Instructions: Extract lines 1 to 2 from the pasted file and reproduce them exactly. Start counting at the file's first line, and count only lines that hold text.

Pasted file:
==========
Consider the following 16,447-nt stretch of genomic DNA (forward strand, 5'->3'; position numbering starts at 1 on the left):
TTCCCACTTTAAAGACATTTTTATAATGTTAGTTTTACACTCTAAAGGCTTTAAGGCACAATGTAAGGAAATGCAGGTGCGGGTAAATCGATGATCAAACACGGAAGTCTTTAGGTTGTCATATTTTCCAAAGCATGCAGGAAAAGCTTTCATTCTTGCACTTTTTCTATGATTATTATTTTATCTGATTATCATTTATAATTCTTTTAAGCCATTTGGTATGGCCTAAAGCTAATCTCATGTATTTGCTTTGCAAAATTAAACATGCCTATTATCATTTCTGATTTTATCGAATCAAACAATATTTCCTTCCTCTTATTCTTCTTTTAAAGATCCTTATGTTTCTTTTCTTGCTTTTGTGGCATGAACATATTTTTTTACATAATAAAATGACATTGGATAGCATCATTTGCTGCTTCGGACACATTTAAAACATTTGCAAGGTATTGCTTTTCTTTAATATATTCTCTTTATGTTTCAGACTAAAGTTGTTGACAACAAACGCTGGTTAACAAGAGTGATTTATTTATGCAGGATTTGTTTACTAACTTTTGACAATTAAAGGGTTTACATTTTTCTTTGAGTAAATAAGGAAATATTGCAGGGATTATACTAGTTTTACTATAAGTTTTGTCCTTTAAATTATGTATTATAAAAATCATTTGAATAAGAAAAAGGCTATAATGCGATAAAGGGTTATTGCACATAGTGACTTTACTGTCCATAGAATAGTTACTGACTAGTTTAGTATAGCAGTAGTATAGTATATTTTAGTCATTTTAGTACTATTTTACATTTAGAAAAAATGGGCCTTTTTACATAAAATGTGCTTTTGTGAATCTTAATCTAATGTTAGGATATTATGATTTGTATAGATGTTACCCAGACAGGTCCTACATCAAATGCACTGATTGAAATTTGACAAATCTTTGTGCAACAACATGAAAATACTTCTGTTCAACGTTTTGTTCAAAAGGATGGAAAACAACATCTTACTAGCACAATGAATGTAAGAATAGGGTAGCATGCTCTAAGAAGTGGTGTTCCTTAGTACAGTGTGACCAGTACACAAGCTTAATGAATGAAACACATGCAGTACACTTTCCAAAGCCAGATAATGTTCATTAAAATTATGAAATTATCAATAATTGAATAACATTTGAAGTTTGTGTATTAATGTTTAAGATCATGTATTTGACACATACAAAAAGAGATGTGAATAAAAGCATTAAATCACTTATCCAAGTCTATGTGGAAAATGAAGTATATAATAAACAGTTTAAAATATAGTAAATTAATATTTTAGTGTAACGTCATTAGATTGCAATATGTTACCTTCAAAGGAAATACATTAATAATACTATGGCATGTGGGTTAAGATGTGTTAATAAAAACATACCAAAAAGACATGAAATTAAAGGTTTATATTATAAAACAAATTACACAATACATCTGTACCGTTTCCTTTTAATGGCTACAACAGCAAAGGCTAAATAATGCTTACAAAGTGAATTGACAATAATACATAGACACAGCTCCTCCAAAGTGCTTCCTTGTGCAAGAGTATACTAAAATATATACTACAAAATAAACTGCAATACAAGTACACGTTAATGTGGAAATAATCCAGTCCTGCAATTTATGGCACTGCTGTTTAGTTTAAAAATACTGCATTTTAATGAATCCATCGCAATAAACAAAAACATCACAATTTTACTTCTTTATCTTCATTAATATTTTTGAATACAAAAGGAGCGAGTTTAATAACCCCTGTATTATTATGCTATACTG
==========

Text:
Consider the following 16,447-nt stretch of genomic DNA (forward strand, 5'->3'; position numbering starts at 1 on the left):
TTCCCACTTTAAAGACATTTTTATAATGTTAGTTTTACACTCTAAAGGCTTTAAGGCACAATGTAAGGAAATGCAGGTGCGGGTAAATCGATGATCAAACACGGAAGTCTTTAGGTTGTCATATTTTCCAAAGCATGCAGGAAAAGCTTTCATTCTTGCACTTTTTCTATGATTATTATTTTATCTGATTATCATTTATAATTCTTTTAAGCCATTTGGTATGGCCTAAAGCTAATCTCATGTATTTGCTTTGCAAAATTAAACATGCCTATTATCATTTCTGATTTTATCGAATCAAACAATATTTCCTTCCTCTTATTCTTCTTTTAAAGATCCTTATGTTTCTTTTCTTGCTTTTGTGGCATGAACATATTTTTTTACATAATAAAATGACATTGGATAGCATCATTTGCTGCTTCGGACACATTTAAAACATTTGCAAGGTATTGCTTTTCTTTAATATATTCTCTTTATGTTTCAGACTAAAGTTGTTGACAACAAACGCTGGTTAACAAGAGTGATTTATTTATGCAGGATTTGTTTACTAACTTTTGACAATTAAAGGGTTTACATTTTTCTTTGAGTAAATAAGGAAATATTGCAGGGATTATACTAGTTTTACTATAAGTTTTGTCCTTTAAATTATGTATTATAAAAATCATTTGAATAAGAAAAAGGCTATAATGCGATAAAGGGTTATTGCACATAGTGACTTTACTGTCCATAGAATAGTTACTGACTAGTTTAGTATAGCAGTAGTATAGTATATTTTAGTCATTTTAGTACTATTTTACATTTAGAAAAAATGGGCCTTTTTACATAAAATGTGCTTTTGTGAATCTTAATCTAATGTTAGGATATTATGATTTGTATAGATGTTACCCAGACAGGTCCTACATCAAATGCACTGATTGAAATTTGACAAATCTTTGTGCAACAACATGAAAATACTTCTGTTCAACGTTTTGTTCAAAAGGATGGAAAACAACATCTTACTAGCACAATGAATGTAAGAATAGGGTAGCATGCTCTAAGAAGTGGTGTTCCTTAGTACAGTGTGACCAGTACACAAGCTTAATGAATGAAACACATGCAGTACACTTTCCAAAGCCAGATAATGTTCATTAAAATTATGAAATTATCAATAATTGAATAACATTTGAAGTTTGTGTATTAATGTTTAAGATCATGTATTTGACACATACAAAAAGAGATGTGAATAAAAGCATTAAATCACTTATCCAAGTCTATGTGGAAAATGAAGTATATAATAAACAGTTTAAAATATAGTAAATTAATATTTTAGTGTAACGTCATTAGATTGCAATATGTTACCTTCAAAGGAAATACATTAATAATACTATGGCATGTGGGTTAAGATGTGTTAATAAAAACATACCAAAAAGACATGAAATTAAAGGTTTATATTATAAAACAAATTACACAATACATCTGTACCGTTTCCTTTTAATGGCTACAACAGCAAAGGCTAAATAATGCTTACAAAGTGAATTGACAATAATACATAGACACAGCTCCTCCAAAGTGCTTCCTTGTGCAAGAGTATACTAAAATATATACTACAAAATAAACTGCAATACAAGTACACGTTAATGTGGAAATAATCCAGTCCTGCAATTTATGGCACTGCTGTTTAGTTTAAAAATACTGCATTTTAATGAATCCATCGCAATAAACAAAAACATCACAATTTTACTTCTTTATCTTCATTAATATTTTTGAATACAAAAGGAGCGAGTTTAATAACCCCTGTATTATTATGCTATACTG